With the declining birthrate, healthier lifestyles, and life-prolonging medical discoveries, the percentage of older people in our society is set to increase astronomically. Currently about 32% of the population falls into the 50+ category; a number that is expected to increase by 33% over the next two decades, at which point the 50+ cohort will be the largest single age group. An aging population will bring about a tremendous demand for healthcare services, which will drive up the cost dramatically.
The situation gets even more complicated when one considers that an aging population means a reduced work force. Fewer workers will be contributing to social security funds to care for those no longer working. And, with improvements in healthcare, particularly in geriatrics, the demand for these services will skyrocket, resulting in a shortage of services and a dramatic increase in costs.
A new strategy is needed that anticipates this increase in demand and lays some solid groundwork to avert a disaster of major proportions.
Many experts advocate a Canadian-style government healthcare monopoly to deal with the increase in demand for health services by an aging population. In my opinion that would be a recipe for disaster, as it would accelerate the rate at which costs increase and levels of service decline. On the other hand, a total free-market system would likely have similar results, as the wealthy would have ready access to health services, while those less fortunate would find themselves in dire straits.
Rationally speaking, a blend of the two systems would likely bring about the best results. The framework for such a system would incorporate the best of both government-run healthcare with private medical services and produce a hybrid system that isn’t entirely public nor entirely free enterprise-based.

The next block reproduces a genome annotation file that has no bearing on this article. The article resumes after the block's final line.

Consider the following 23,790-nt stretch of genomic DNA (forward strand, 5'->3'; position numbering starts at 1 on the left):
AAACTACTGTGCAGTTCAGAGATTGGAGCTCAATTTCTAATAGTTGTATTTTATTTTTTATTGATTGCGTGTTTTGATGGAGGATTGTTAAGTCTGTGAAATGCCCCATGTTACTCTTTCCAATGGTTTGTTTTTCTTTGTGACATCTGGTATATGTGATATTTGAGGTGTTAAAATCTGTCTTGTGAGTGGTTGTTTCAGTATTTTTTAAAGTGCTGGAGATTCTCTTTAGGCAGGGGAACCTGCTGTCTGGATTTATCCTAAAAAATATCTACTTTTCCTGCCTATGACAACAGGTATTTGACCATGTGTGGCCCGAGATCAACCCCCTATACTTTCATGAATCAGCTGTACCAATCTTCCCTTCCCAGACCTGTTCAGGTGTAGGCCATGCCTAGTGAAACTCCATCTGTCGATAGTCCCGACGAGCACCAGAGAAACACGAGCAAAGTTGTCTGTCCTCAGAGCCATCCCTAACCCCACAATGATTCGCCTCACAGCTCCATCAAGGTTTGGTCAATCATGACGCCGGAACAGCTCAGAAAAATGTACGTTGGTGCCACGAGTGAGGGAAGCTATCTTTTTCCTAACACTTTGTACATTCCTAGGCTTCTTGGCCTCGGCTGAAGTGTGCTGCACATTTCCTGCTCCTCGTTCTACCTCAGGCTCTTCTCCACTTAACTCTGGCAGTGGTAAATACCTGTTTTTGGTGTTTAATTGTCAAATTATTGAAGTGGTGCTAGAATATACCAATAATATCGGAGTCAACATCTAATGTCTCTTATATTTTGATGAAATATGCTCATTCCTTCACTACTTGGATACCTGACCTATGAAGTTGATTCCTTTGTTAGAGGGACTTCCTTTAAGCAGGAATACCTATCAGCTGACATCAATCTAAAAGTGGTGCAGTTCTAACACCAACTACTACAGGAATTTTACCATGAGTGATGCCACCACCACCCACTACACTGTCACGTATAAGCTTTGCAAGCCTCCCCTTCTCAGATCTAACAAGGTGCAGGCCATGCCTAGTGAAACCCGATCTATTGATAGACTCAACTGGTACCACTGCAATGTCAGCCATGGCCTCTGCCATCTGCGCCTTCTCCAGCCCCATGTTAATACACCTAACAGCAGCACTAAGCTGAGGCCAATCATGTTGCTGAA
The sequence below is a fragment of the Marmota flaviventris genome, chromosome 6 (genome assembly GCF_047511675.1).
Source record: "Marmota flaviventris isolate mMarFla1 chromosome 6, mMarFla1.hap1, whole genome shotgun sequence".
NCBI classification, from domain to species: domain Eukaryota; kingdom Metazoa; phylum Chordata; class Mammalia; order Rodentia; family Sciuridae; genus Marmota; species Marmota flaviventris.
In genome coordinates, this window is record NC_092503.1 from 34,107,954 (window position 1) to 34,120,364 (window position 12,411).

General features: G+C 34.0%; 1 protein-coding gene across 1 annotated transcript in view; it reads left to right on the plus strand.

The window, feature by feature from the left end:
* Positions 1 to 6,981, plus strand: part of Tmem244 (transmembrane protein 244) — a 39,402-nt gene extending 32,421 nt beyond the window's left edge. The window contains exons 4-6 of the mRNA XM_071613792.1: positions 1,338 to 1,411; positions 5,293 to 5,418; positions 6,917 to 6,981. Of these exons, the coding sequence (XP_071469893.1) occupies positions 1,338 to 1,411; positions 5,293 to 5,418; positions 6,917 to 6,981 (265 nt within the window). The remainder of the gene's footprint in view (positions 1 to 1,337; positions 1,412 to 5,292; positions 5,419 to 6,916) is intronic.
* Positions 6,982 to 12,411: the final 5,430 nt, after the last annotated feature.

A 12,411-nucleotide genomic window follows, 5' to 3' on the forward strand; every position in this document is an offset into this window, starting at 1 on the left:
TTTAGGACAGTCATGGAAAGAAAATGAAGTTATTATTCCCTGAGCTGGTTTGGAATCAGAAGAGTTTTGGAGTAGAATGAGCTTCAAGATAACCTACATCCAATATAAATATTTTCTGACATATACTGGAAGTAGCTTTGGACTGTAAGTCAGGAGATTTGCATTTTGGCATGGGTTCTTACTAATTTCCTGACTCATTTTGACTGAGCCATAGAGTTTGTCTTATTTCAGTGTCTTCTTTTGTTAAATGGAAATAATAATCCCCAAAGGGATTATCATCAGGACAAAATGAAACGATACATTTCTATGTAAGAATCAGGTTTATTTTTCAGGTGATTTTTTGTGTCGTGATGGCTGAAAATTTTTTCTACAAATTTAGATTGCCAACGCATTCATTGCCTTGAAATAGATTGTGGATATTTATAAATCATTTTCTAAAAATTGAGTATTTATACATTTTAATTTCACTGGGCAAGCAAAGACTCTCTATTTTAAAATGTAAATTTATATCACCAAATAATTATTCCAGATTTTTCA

A basic assumption would be that the system should include a user-pay element, which could be indexed to income. The basic framework of this program could be a health insurance program. The insurance would be offered by the private sector on a for-profit basis. The difference is that no patient could be denied a necessary medical course of treatment based on profit considerations. The insurance companies offering coverage would have their profits capped at a given percentage, with any profits above that percentage earmarked for a reserve fund for possible future lean years.
The financial and corporate structure of the companies offering this insurance product would be unique in that they would be structured more like bond issues than corporations. In other words, the stakeholders in the company would be guaranteed a set return on investment paid annually and assured by the government. The companies would operate under a strict set of guidelines to ensure that no single entity or group could gain a controlling interest of the company. The executives’ salaries would be indexed not to exceed a given multiple of what the lowest employee earns.
The insurance providers could grant generous discounts to policyholders that opt for a healthy lifestyle. Conversely, they should also be allowed to rate policyholders based on unhealthy lifestyle choices, such as smoking, obesity or other high-risk behaviors.
Policyholders would be free to go to the healthcare provider of their choice. No healthcare provider could refer a patient to a facility in which the healthcare provider is a shareholder, as that would constitute a conflict of interest. Malpractice lawsuits would not be brought before a jury by trial lawyers, but would be adjudicated on the basis of a predetermined set of awards, depending on the severity of outcome. This would ensure that malpractice insurance premiums would remain at a manageable level.
Unlike the Canadian government monopoly model, healthcare providers would not have a cap on their income. However, a series of checks and balances would be in place to ensure that physicians’ billings are on the up and up.